Wednesday, June 14, 2006

The politics of the Iraq War

Bob Dreyfuss gives us his take in Bush's Iraq Offensive 06/14/06:

If President George W. Bush, Dick Cheney and Karl Rove are worried that they have a losing political hand at home when it comes to Iraq, it isn’t evident from this week’s news. Less than five months before the November elections, a vote that will be a referendum on Bush’s imperial venture in Iraq, the president laid down his final marker on Iraq for 2006. The administration’s electoral strategy is to point proudly to Bush’s criminal mayhem in that war-battered country and challenge voters to endorse it. His message to antiwar Democrats and to the solid majority of voters opposed to the war? Bring ‘em on! ...

In speeches and interviews with reporters, Karl Rove – freed from the shadow of an indictment in the Valerie Plame leak – is on a two-fisted offensive. Speaking in New Hampshire, Rove gave a chilling preview of the Republican strategy for November. He blasted Kerry, Rep. John Murtha of Pennsylvania, and other Dems who’ve called for getting out of Iraq. “They may be with you for the first shots. But they’re not going to be with you for the tough battles,” said Rove. “When it gets tough, and when it gets difficult, they fall back on that party’s old pattern of cutting and running. … If Murtha had his way, American troops would have been gone by the end of April, and we wouldn’t have gotten Zarqawi.” You can already see many Democrats cringing. You can see them asking their campaign consultants and pollsters: Can we talk about immigration instead? The environment? Health care?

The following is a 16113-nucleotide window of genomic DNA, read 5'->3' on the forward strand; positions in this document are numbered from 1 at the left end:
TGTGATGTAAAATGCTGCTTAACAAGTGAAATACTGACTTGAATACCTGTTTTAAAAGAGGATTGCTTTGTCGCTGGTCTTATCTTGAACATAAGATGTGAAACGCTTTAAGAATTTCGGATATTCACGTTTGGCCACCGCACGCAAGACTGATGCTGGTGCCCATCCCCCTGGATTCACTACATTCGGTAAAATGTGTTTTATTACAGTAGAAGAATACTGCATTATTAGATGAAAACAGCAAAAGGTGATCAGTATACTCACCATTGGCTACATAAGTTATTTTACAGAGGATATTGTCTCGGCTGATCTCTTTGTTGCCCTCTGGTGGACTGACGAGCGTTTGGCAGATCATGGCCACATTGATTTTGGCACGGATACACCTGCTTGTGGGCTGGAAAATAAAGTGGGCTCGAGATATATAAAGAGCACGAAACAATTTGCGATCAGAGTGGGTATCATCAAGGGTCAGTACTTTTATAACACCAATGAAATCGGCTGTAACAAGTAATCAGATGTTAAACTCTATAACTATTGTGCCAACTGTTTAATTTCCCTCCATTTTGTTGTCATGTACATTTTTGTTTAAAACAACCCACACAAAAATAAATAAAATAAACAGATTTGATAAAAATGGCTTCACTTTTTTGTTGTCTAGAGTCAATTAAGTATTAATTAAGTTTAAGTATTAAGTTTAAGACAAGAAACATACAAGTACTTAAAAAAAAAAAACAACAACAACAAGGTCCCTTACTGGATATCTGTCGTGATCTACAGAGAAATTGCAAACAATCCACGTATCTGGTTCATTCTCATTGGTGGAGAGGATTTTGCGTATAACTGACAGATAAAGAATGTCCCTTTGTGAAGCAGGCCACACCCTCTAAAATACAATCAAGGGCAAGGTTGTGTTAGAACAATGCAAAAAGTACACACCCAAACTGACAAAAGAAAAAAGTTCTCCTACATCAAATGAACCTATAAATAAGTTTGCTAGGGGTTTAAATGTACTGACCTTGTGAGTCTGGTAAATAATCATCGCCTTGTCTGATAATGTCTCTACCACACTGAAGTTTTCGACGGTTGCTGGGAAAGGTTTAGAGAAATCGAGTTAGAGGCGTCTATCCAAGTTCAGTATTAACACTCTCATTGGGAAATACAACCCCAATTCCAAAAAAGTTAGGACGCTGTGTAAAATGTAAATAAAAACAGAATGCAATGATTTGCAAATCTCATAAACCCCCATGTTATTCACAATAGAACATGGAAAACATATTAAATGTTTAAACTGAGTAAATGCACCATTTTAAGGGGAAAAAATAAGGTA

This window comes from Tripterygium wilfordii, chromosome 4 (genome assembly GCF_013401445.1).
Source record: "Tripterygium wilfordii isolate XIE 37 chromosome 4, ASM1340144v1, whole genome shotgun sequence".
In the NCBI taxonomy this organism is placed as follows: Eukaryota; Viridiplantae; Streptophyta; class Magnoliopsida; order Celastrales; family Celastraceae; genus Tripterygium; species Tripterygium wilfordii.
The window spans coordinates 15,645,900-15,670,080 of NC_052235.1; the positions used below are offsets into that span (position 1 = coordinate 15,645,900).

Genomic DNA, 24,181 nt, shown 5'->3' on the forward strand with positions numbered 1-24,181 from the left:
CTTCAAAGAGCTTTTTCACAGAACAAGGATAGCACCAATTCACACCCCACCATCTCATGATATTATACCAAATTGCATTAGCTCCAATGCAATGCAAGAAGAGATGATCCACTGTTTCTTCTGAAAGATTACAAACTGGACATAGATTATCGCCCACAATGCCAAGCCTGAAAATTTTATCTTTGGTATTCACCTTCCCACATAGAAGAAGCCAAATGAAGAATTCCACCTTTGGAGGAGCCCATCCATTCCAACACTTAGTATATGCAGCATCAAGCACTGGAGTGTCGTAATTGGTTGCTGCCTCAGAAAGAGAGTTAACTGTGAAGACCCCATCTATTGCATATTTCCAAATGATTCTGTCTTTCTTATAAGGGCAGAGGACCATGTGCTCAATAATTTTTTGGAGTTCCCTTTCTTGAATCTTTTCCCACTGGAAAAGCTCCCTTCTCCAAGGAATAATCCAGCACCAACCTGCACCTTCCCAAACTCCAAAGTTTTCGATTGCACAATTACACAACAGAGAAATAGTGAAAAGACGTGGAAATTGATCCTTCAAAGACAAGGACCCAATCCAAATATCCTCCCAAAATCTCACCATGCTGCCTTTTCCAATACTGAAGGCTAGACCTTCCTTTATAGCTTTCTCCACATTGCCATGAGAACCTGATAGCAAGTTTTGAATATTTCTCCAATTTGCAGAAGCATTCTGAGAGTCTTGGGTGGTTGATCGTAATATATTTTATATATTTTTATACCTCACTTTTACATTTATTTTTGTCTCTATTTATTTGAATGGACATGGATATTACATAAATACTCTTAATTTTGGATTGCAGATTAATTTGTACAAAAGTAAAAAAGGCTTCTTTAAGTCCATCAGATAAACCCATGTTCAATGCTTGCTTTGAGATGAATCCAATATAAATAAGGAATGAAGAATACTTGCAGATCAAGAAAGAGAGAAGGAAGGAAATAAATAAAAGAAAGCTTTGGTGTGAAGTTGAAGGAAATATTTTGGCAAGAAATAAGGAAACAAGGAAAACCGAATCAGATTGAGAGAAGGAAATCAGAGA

Dreyfuss, like so many of us, is very frustrated that the Democrats can't unite around a more clear position on opposing the Iraq War.  Well, for the Democrats "unite" is a relative term; we're unlikely ever to see the authoritarian lockstep on the Democratic side that the Republicans have been showing over the Iraq War.

Lieberman's a hopeless case, of course.  He's a Democrat in name only at this point.  But Hillary should get it together with a clear antiwar position.  Because, as unpopular as Bush's war in Iraq is, the Reps can still exploit Democratic divisions on it.  As Dreyfuss writes:

To drive the point home, the Republican leadershipof the House of Representatives has scheduled an all-day debate on Iraq for Thursday. After resisting the idea for some time, according to Democratic sources on the Hill, the GOP leaders apparently believe that the time is right for a rough-and-tumble debate on Iraq. And no doubt they will get what they want, namely, the spectacle of antiwar Democrats such as Murtha, Dennis Kucinich of Ohio, Pete Stark, Lynn Woolsey, and Barbara Lee of California, and even minority leader Nancy Pelosi engaged in a less than harmonious debate with the party’s stay-the-course faction.  The Republicans intend to cast Iraq as the central front in Bush’s “global war on terror.”

A preview of that drama played out at the Take Back America conference in Washington, sponsored by the Campaign for America’s Future, where Kerry was cheered and Hillary booed (amid hisses and catcalls to “bring them home”). It’s one more sign that the apparatus of Bill and Hillary Clinton, which holds together the center of the party, simply isn’t willing to challenge Bush on Iraq, Iran or the war on terrorism.

Thanks much, Joe and Hillary.  You're doing a heckuva job on the Iraq War.

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